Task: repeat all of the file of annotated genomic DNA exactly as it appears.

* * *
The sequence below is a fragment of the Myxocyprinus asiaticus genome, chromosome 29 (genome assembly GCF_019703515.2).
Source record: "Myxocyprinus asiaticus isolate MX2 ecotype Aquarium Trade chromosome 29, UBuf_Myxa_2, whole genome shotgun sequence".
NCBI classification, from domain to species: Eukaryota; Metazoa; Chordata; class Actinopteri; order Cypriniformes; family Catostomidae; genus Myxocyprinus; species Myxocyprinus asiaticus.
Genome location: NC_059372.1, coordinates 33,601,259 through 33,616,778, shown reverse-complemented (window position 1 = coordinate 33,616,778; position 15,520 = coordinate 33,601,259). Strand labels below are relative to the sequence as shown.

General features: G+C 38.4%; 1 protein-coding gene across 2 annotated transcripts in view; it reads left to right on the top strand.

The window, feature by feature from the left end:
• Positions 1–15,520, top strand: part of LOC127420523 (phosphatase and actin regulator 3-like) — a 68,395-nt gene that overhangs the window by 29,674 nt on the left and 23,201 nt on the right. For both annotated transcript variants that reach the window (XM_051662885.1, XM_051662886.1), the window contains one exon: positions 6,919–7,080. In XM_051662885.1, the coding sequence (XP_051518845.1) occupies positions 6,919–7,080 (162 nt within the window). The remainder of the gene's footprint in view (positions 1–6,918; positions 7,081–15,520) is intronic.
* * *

The sequence below is a fragment of the Myxocyprinus asiaticus genome, chromosome 29 (genome assembly GCF_019703515.2).
Source record: "Myxocyprinus asiaticus isolate MX2 ecotype Aquarium Trade chromosome 29, UBuf_Myxa_2, whole genome shotgun sequence".
NCBI classification, from domain to species: Eukaryota; Metazoa; Chordata; class Actinopteri; order Cypriniformes; family Catostomidae; genus Myxocyprinus; species Myxocyprinus asiaticus.
Genome location: NC_059372.1, coordinates 33,601,259 through 33,616,778, shown reverse-complemented (window position 1 = coordinate 33,616,778; position 15,520 = coordinate 33,601,259). Strand labels below are relative to the sequence as shown.

General features: G+C 38.4%; 1 protein-coding gene across 2 annotated transcripts in view; it reads left to right on the top strand.

The window, feature by feature from the left end:
• Positions 1–15,520, top strand: part of LOC127420523 (phosphatase and actin regulator 3-like) — a 68,395-nt gene that overhangs the window by 29,674 nt on the left and 23,201 nt on the right. For both annotated transcript variants that reach the window (XM_051662885.1, XM_051662886.1), the window contains one exon: positions 6,919–7,080. In XM_051662885.1, the coding sequence (XP_051518845.1) occupies positions 6,919–7,080 (162 nt within the window). The remainder of the gene's footprint in view (positions 1–6,918; positions 7,081–15,520) is intronic.